Direct-to-consumer genetic testing is increasingly available to the general public. Reduced cost and ease of testing make this service easy and seemingly harmless. For less than $100 and without even having your blood drawn (a saliva sample is sufficient), a private company promises to provide you with information about your ancestry and your health.
However, undergoing genetic testing of any kind is not a trivial decision. It is not like having routine blood work done at your doctor’s office. Participants in this commercial enterprise are opening the door to a vault that they can never close–and for the time being do very little about. Knowledge of ancestry, disease carrier status, and other disease risk factors will have far reaching effects on individuals and their entire family. Genetic testing should only be performed with expert counseling about the risks and benefits of choosing to undergo screening. Direct-to-consumer genetic testing services succeed in promoting benefits without identifying risks. This is not proper informed consent to testing.
There are serious risks to genetic testing that consumers should consider. One risk would be finding out something you didn’t want to know, such as non-paternity in your family or that your ancestry wasn’t what you thought it was. These incidental findings could be devastating and/or life changing. Among the most worrisome risks–despite every assurance about the privacy of your results from a private company–is the theoretical risk for this data to be sold to a 3rd party and impact your ability to obtain health or life insurance. Genes associated with certain diseases are the ultimate “pre-existing condition”. Another risk, which emphasizes the importance of counseling, is misinterpreting the results.
Take, for example, the BRCA gene test, which has been associated with breast cancer risk. The BRCA1 and BRCA2 gene mutations account for less than 5% of breast cancers, but if you have one of these mutations your individual risk of breast cancer might be up to 75%. Understanding the implications of a positive or negative test result and knowing what to do next should be part of a discussion with a trained professional–either a genetic counselor or a physician trained in this area. Patients should be informed of options that exist before they undergo genetic testing. Patients might not know that “gene therapy”, i.e., a treatment that targets disease associated genes, is not currently available despite how easily we can test for these genes.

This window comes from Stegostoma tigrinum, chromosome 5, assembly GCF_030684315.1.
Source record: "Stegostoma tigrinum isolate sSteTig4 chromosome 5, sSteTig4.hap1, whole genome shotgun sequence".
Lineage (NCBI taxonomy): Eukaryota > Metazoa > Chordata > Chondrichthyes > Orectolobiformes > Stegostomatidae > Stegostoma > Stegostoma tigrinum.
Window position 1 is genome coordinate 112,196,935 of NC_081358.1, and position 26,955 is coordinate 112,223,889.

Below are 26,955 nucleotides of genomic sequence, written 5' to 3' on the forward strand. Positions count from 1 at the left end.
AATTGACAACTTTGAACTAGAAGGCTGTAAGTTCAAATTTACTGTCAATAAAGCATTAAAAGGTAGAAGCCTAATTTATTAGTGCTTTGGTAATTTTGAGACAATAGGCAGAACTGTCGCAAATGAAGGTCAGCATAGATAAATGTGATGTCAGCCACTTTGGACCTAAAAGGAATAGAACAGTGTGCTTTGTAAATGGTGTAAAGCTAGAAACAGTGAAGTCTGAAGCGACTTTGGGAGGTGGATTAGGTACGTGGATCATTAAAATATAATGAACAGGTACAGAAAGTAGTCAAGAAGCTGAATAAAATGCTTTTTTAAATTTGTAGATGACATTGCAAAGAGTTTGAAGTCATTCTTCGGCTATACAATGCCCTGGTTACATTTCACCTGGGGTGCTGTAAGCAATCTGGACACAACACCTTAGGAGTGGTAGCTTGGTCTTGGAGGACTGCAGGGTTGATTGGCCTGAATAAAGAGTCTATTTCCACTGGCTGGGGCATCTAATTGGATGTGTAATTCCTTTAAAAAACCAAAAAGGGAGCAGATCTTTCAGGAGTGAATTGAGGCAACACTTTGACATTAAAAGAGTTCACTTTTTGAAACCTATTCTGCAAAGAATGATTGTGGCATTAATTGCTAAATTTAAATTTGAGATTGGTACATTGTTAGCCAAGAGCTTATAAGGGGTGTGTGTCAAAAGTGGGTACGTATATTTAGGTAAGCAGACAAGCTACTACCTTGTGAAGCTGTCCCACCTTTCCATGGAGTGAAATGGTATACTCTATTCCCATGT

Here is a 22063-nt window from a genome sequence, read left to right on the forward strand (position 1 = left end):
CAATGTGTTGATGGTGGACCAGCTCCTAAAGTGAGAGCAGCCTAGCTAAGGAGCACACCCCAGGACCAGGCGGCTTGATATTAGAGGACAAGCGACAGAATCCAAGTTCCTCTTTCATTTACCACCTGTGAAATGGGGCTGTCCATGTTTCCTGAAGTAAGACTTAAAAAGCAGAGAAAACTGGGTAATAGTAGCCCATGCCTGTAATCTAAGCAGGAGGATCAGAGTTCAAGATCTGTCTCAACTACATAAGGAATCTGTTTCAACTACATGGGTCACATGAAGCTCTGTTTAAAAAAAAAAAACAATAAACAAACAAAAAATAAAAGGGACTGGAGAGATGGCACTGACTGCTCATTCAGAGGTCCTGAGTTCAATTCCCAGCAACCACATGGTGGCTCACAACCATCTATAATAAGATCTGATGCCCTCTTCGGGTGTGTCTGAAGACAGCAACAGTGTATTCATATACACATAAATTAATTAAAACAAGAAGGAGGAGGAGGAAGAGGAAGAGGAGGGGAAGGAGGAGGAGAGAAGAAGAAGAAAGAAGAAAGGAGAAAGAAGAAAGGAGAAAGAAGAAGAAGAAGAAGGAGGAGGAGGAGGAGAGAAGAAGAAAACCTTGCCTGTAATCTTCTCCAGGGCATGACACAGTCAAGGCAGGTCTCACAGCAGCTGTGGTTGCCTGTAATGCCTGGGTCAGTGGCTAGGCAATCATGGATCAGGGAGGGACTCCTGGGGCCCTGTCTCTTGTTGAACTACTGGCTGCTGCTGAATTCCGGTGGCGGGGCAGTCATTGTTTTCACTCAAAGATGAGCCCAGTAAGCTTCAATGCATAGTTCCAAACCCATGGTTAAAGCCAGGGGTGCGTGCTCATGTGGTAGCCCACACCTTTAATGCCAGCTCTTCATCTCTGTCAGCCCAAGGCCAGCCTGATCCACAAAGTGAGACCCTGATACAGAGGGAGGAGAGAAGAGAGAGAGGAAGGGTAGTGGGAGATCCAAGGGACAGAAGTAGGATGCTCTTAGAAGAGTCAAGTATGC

Current risk-reduction strategies for women with a BRCA gene mutation include increased frequency of screening tests (e.g., mammogram), elective surgical removal of both breasts, or prophylactic chemotherapy. None of which are 100% effective. The latter two options are rather severe prospects for a healthy woman in her 30s to confront on her own. Genetic screening is clearly more nuanced than direct-to-consumer cholesterol screening, where the general public is probably aware that an abnormal result might lead to a doctor recommending a pill.
Furthermore, imagine receiving a negative BRCA test result and misinterpreting this to think that you could never get breast cancer when 95% of breast cancer is not associated with these genes. Imagine receiving the positive test result in the mail without the immediate counsel and/or reassurance of a medical provider you trust? The skill of “delivering bad news” is a didactic component of medical school curricula, and if you’ve ever been on the receiving end of bad news delivered well or poorly you surely know why. Where is the comfort of hand holding and the reassurance of an action plan when a patient spits into a container and receives a report in the mail shortly thereafter?
Screening, the testing of asymptomatic individuals, is a public health measure designed to detect diseases early in order to benefit patients by early intervention. Knowledge of the contribution that genes make to human disease offers to improve existing screening programs not limited to: newborn screening, prenatal screening, and cancer screening. These screening programs are undertaken by individuals with the help of their pediatrician, obstetrician, and primary care provider, respectively. Why leave out the trained professional when choosing genetic screening tests?
Benjamin T. Galen is an internal medicine physician.